Report source: Mehr News Agency, Tehran
The Persian novel on the 1980-1988 Iran-Iraq war "Chess with the Doomsday Machine" has been introduced as a reference source at Rutgers University located in the American city of New Brunswick, New Jersey.
Authored by Habib Ahmadzadeh, the book has been translated into English by U.S. translator Paul Sprachman, who is vice director of the Undergraduate Studies Center for Middle Eastern Studies at Rutgers University.
Chess with the Doomsday Machine
The book is recommended as one of the reference
texts in the Department of Classical Literatures of Africa, the Middle East, and
South Asia to be reviewed in the Introduction to Literatures of the Middle East
course along with several other books.
The class aims to introduce, discuss and analyze important literary works of the Middle East and to help participants discover what gets lost in English translations of Arabic, Hebrew, Turkish, and Persian prose.
The course also helps to provide sufficient background in Middle Eastern literary cultures and histories to help to explain and refine participants' understandings of other program readings.
"My Name is Red" by Orhan Pamuk, "The Lover" by Yehoshua, "Women of Sand and Myrrh" by Hanan al-Shaykh, "The Masnavi" and "The Arabian Nights" are other books introduced in this course.
"Chess with the Doomsday Machine" is set in Ahmadzadeh's native Abadan, a city located on an island near the Persian Gulf. Because of its strategic importance to the Iranian petroleum industry, Abadan was the target of heavy bombardments during the early stages of the conflict.
Using an advanced radar system developed in Europe, Iraqi forces were able to home in on Iranian artillery emplacements almost as soon as they fired.
It was the task of the narrator, a young Basiji (volunteer paramilitary) spotter, to locate the radar so that it could be destroyed. The novel paints a striking tableau of a city under siege.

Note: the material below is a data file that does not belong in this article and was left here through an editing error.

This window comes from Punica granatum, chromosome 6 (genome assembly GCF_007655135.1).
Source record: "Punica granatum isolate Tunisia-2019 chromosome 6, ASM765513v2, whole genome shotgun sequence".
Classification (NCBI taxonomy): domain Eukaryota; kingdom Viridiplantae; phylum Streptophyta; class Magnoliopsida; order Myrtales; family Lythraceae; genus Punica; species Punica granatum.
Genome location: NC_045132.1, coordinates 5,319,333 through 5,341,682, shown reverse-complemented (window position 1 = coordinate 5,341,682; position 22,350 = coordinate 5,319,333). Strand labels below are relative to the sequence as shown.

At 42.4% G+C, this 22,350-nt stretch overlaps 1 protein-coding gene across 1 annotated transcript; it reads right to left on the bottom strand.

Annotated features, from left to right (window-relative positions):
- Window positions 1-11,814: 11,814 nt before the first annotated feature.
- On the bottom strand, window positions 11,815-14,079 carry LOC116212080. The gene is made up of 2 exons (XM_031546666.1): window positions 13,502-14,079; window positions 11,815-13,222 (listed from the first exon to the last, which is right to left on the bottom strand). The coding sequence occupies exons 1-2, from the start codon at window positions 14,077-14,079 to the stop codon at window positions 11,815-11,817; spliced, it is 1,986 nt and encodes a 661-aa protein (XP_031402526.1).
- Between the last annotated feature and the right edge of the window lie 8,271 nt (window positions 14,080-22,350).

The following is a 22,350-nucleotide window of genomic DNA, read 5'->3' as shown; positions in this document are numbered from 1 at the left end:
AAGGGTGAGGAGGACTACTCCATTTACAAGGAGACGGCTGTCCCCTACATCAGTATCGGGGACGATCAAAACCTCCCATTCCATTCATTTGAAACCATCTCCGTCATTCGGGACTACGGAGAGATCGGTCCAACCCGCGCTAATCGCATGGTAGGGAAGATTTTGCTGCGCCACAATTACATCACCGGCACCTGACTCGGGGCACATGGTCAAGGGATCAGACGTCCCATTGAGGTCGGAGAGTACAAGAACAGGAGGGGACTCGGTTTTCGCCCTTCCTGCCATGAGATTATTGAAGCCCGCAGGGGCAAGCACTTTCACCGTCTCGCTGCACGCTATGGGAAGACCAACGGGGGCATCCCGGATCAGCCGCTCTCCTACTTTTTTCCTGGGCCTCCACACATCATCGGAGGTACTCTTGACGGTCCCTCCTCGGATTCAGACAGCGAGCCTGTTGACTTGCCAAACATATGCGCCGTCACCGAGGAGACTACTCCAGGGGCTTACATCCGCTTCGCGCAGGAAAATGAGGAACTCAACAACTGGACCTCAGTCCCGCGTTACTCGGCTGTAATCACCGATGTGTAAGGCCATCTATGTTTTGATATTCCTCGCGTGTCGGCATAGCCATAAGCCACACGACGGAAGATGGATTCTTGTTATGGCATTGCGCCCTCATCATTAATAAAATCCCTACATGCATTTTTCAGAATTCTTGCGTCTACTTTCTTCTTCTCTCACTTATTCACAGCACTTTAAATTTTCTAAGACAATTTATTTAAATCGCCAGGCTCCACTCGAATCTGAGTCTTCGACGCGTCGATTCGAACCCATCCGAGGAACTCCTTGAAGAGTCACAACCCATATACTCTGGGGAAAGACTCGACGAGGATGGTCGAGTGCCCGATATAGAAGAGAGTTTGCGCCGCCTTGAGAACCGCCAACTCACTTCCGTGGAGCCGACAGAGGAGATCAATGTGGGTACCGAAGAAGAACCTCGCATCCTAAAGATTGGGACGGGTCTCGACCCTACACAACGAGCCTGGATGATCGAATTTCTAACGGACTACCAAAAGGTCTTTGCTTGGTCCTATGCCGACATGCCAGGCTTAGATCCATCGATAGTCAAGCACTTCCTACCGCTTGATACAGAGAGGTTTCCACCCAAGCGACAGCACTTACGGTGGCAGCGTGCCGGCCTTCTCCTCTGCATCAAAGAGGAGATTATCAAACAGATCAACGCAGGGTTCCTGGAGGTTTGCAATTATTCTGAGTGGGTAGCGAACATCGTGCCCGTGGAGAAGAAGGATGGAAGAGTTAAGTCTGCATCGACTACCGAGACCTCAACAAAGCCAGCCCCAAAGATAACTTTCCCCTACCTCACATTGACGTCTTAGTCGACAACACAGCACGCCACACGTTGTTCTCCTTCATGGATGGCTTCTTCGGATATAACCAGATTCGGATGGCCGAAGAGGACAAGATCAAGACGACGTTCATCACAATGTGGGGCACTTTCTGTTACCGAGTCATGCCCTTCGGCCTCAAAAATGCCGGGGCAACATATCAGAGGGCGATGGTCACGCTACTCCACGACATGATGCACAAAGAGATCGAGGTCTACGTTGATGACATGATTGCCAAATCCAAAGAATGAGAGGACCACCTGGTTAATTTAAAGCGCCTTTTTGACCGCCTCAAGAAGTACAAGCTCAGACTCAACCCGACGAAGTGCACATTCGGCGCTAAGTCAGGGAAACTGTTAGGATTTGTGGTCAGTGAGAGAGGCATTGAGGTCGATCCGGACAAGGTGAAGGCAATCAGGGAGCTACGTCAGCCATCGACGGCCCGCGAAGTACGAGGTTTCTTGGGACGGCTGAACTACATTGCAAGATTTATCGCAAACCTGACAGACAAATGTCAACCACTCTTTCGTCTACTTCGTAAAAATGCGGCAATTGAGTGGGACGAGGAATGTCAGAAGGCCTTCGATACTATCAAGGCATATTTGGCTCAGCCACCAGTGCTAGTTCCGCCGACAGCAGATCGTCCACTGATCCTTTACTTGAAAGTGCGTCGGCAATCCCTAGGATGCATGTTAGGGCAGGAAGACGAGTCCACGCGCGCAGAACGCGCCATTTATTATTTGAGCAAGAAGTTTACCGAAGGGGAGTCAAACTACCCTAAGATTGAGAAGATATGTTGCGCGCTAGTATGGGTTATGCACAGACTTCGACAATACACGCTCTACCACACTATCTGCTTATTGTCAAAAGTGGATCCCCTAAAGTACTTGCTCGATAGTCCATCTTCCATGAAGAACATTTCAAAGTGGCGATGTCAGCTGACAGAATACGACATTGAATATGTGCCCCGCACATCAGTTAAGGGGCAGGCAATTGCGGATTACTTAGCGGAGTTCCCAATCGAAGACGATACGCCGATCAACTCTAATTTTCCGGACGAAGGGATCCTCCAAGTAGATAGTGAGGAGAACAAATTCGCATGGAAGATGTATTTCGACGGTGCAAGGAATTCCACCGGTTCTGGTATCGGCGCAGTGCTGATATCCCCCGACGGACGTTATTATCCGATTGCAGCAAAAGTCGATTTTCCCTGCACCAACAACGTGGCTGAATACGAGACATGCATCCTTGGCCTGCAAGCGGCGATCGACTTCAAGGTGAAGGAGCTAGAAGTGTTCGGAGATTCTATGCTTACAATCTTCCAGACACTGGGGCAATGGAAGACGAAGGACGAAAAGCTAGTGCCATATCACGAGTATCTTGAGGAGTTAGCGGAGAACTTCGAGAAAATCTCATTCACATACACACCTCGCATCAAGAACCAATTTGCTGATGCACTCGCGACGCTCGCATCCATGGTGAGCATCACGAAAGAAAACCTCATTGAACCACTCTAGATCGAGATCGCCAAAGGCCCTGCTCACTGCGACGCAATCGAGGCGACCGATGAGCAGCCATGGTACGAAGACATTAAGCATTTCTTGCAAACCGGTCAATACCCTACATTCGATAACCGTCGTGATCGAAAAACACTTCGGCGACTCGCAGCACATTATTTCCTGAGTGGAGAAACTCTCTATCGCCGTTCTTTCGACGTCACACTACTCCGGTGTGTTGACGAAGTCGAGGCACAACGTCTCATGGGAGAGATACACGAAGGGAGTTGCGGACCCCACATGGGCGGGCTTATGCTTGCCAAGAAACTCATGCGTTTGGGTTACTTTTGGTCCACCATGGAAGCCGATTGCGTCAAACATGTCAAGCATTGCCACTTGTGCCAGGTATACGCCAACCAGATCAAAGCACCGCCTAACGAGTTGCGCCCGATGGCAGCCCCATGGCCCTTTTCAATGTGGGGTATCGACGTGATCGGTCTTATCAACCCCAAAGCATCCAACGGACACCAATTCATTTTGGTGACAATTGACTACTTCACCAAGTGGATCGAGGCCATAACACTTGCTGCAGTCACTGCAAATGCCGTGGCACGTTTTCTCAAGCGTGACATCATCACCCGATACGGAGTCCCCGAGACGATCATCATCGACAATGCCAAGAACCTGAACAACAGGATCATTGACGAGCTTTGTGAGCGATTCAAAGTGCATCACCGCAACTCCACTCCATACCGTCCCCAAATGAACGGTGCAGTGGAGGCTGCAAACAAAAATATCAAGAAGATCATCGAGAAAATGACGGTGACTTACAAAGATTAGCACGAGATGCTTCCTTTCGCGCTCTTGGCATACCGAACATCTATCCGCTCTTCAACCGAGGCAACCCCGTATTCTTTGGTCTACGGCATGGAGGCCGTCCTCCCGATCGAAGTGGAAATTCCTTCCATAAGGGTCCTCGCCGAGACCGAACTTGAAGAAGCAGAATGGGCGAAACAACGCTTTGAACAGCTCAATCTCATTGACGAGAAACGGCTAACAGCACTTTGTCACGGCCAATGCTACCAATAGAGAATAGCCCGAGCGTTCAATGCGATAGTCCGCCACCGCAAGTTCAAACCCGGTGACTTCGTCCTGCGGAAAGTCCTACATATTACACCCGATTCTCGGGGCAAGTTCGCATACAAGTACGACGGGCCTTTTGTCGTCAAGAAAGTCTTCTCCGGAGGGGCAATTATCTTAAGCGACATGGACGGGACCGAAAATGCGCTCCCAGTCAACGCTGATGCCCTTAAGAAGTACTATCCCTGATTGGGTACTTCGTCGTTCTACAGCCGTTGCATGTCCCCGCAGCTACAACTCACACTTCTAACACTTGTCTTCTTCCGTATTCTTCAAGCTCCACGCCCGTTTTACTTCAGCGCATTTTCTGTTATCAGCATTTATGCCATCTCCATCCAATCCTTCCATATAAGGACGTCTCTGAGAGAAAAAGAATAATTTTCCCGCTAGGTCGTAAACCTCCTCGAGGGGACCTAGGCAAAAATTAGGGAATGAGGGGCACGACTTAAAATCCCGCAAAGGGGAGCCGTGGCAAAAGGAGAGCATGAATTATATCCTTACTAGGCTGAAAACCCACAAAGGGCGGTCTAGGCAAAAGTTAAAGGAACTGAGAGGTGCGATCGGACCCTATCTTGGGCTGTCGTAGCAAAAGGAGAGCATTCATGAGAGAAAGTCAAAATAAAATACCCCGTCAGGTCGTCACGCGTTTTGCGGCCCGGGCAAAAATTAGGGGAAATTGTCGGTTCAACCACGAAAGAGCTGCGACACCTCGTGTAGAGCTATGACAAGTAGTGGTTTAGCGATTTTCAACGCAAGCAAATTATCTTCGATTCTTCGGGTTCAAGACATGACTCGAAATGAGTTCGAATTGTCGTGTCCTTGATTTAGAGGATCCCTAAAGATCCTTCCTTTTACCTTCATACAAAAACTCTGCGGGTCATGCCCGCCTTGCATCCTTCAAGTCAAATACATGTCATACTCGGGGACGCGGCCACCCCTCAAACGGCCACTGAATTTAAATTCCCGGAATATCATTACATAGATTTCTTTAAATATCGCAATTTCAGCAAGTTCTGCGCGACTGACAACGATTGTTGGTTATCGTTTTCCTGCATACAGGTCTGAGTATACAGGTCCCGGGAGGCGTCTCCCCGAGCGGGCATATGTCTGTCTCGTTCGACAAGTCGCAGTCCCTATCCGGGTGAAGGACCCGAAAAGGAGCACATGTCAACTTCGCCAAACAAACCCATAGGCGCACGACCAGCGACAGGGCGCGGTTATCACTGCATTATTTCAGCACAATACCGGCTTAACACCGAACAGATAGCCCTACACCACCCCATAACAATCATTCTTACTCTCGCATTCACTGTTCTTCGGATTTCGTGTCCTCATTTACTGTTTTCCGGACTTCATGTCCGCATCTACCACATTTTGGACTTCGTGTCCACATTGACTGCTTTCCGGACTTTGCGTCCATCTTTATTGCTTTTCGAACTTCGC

The book has been translated by the editor-in-chief of the Albanian Daily News Genc Mlloja into the Albanian language. It is also available in Arabic.
Chess with the Doomsday Machine (Shatranj ba Mashin-e Qiamat) is a novel by Habib Ahmadzadeh (b. 1964) about the Iran-Iraq War (1980-88). It is set in Ahmadzadeh's native Abadan, a city located on an island near the Persian Gulf. Because of its importance to the Iranian petroleum industry, Abadan was the target of heavy bombardments during the early stages of the conflict. Using an advanced radar system developed in Europe, Iraqi forces were able to hone in on Iranian artillery emplacements almost as soon as they fired. It is the task of the narrator, a young Basiji (volunteer paramilitary) spotter, to locate the radar so it can be destroyed. The novel paints a striking tableau of a city under siege, not only inhabited - as one would expect - by a variety of soldiers, but also by two Armenian priests, a retired oil refinery engineer, and a prostitute and her young daughter. Chess with the Doomsday Machine avoids the kind formulaic patriotism and hagiography found in much of "Holy Defense" (defa'-e moqaddas: an official Iranian term for the conflict) fiction in two ways. First, it indulges a type of black humor used in such war satires as Joseph Heller's Catch 22 and, second - and more profoundly - it examines how wartime conditions throw the ephemeral nature of human existence into high relief. As the novel progresses, the narrator's journey evolves from a simple search-and-destroy mission into a quest for meaning among the surreal sights of the besieged city: an improvised "shark aquarium"; a ravaged farmer's market; rows of bombed-out homes; an ice cream freezer that doubles as a morgue; and an incomplete seven-story building that miraculously survives the Iraqi shelling to become the stage for the novel's chief theme.
About the Author
Habib Ahmadzadeh is a veteran of the Iran-Iraq War, whose military career began when he served as a teenage Basiji and ended after he attained the rank of Captain in the regular army. He has studied theatre arts and is an accomplished scenarist. Ahmadzadeh is also the author of a prize-winning collection of short stories called The War Involved City Stories (Dastan-ha-ye Shahr-e Jangi), one of which became the basis for the film "Night Bus" (Autobus-e Shabaneh; directed in 2007 by the well-known film and television artist Kiumars Poorahmad). Ahmadzadeh also provided the research for Conversation with the Shadow (Goft-o Goo ba Sayeh (directed in 2006 by Khosrow Sinai), a study of one of Iran's greatest writers Sadeq Hedayat (d. 1951). Part biography, part literary criticism, the film is an original contribution to the voluminous literature on Hedayat's most important work of fiction The Blind Owl (Buf-e Kur).
Related Article: A City Under Siege Tales of the Iran-Iraq War
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